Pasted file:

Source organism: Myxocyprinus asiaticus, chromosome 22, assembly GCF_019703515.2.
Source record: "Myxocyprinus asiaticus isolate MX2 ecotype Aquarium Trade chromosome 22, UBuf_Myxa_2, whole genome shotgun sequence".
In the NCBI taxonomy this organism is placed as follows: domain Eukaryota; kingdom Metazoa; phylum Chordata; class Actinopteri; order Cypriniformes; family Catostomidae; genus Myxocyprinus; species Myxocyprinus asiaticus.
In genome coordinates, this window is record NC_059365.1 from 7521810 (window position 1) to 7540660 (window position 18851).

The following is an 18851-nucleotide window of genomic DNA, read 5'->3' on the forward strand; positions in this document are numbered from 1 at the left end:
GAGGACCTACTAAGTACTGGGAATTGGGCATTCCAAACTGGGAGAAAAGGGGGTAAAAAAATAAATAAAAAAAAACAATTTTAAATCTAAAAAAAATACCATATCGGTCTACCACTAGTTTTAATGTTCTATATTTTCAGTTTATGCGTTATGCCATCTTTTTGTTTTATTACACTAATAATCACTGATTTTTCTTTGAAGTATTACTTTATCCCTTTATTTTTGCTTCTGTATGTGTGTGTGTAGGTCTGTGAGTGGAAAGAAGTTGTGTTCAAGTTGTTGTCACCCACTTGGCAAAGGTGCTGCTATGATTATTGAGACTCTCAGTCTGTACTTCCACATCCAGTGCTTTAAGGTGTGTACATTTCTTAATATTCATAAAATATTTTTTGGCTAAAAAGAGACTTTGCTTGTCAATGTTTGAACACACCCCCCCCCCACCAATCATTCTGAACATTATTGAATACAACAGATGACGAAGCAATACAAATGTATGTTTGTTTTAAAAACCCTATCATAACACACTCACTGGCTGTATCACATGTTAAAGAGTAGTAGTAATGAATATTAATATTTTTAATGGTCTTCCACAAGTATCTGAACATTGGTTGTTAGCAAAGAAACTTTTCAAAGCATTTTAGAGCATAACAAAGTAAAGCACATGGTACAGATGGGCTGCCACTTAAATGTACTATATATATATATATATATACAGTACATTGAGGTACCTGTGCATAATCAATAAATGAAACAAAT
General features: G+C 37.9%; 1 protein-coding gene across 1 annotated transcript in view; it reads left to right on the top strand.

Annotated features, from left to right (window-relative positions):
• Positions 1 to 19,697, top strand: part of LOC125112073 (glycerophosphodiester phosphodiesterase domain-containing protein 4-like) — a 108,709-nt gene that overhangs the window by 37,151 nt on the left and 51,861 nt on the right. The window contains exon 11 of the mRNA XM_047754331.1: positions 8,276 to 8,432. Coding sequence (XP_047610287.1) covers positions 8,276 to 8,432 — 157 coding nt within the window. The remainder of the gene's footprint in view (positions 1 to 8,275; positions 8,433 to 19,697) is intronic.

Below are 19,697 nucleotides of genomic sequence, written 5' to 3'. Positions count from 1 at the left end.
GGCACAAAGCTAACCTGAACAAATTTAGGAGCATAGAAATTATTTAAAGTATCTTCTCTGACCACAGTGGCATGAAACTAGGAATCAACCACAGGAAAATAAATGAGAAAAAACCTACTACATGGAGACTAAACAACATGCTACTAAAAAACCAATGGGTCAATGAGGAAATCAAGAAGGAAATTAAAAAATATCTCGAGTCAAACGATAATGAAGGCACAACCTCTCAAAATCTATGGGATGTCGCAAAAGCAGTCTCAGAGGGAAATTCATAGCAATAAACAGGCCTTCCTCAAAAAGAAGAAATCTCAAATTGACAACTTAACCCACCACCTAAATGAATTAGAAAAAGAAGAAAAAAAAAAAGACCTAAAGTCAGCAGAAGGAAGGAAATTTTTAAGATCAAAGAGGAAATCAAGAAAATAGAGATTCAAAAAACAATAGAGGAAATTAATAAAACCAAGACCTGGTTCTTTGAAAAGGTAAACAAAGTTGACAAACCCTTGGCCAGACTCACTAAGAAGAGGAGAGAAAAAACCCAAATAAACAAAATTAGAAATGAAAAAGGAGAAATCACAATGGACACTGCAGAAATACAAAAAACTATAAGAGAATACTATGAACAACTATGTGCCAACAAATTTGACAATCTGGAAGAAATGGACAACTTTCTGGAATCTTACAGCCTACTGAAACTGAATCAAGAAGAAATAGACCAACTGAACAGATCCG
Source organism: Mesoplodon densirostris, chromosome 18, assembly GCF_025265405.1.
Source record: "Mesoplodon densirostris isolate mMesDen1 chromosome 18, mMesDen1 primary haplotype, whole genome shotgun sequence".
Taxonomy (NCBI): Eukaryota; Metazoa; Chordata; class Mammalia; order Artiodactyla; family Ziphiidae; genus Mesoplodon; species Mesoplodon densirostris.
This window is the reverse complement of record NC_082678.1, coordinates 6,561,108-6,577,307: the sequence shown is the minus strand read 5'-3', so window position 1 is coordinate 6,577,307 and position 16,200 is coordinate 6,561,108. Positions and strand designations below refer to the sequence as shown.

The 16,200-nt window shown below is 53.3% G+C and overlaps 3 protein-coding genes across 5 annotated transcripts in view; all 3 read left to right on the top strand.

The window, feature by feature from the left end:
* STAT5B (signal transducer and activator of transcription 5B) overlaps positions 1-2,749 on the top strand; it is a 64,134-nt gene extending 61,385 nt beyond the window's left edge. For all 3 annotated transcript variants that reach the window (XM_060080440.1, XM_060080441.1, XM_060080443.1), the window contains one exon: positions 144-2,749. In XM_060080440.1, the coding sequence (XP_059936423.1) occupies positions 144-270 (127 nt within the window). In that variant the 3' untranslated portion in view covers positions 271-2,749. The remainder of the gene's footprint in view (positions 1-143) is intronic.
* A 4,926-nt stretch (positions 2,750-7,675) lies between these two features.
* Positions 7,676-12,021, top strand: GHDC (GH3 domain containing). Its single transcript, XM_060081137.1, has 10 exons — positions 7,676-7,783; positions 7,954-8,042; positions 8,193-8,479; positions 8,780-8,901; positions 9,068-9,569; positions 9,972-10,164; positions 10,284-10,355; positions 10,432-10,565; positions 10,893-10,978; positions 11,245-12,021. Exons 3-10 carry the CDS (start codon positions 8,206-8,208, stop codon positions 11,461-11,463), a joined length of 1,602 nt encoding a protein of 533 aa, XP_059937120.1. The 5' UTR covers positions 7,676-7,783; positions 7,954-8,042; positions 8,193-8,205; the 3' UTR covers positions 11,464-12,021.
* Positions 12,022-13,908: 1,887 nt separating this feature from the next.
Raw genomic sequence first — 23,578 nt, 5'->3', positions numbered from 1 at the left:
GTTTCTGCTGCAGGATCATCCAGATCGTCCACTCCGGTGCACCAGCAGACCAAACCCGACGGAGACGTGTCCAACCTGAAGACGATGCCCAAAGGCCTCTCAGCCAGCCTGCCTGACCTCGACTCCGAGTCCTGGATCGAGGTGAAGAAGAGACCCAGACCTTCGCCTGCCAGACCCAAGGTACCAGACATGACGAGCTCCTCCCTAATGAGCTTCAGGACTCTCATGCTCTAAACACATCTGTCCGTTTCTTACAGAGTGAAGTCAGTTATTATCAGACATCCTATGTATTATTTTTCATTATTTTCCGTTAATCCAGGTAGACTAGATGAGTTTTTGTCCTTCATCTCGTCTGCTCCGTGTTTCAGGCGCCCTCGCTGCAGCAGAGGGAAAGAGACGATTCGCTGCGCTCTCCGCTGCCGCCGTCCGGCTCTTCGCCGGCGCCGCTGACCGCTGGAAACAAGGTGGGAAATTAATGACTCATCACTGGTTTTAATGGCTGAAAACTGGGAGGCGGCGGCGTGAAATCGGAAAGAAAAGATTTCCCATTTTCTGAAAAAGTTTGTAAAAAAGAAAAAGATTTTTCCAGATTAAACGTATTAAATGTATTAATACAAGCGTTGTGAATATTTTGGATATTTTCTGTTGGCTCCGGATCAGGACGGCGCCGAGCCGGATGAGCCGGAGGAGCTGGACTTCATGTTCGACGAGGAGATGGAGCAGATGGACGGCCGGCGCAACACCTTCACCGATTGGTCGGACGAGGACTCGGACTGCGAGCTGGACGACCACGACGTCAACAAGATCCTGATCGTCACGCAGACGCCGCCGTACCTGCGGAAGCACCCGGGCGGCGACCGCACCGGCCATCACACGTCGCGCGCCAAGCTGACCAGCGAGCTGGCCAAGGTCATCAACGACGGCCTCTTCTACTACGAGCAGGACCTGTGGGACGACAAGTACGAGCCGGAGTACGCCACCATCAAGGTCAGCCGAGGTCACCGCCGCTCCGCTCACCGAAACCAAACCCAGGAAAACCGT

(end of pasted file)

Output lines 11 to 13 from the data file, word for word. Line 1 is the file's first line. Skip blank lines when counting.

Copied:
GGCACAAAGCTAACCTGAACAAATTTAGGAGCATAGAAATTATTTAAAGTATCTTCTCTGACCACAGTGGCATGAAACTAGGAATCAACCACAGGAAAATAAATGAGAAAAAACCTACTACATGGAGACTAAACAACATGCTACTAAAAAACCAATGGGTCAATGAGGAAATCAAGAAGGAAATTAAAAAATATCTCGAGTCAAACGATAATGAAGGCACAACCTCTCAAAATCTATGGGATGTCGCAAAAGCAGTCTCAGAGGGAAATTCATAGCAATAAACAGGCCTTCCTCAAAAAGAAGAAATCTCAAATTGACAACTTAACCCACCACCTAAATGAATTAGAAAAAGAAGAAAAAAAAAAAGACCTAAAGTCAGCAGAAGGAAGGAAATTTTTAAGATCAAAGAGGAAATCAAGAAAATAGAGATTCAAAAAACAATAGAGGAAATTAATAAAACCAAGACCTGGTTCTTTGAAAAGGTAAACAAAGTTGACAAACCCTTGGCCAGACTCACTAAGAAGAGGAGAGAAAAAACCCAAATAAACAAAATTAGAAATGAAAAAGGAGAAATCACAATGGACACTGCAGAAATACAAAAAACTATAAGAGAATACTATGAACAACTATGTGCCAACAAATTTGACAATCTGGAAGAAATGGACAACTTTCTGGAATCTTACAGCCTACTGAAACTGAATCAAGAAGAAATAGACCAACTGAACAGATCCG
Source organism: Mesoplodon densirostris, chromosome 18, assembly GCF_025265405.1.
Source record: "Mesoplodon densirostris isolate mMesDen1 chromosome 18, mMesDen1 primary haplotype, whole genome shotgun sequence".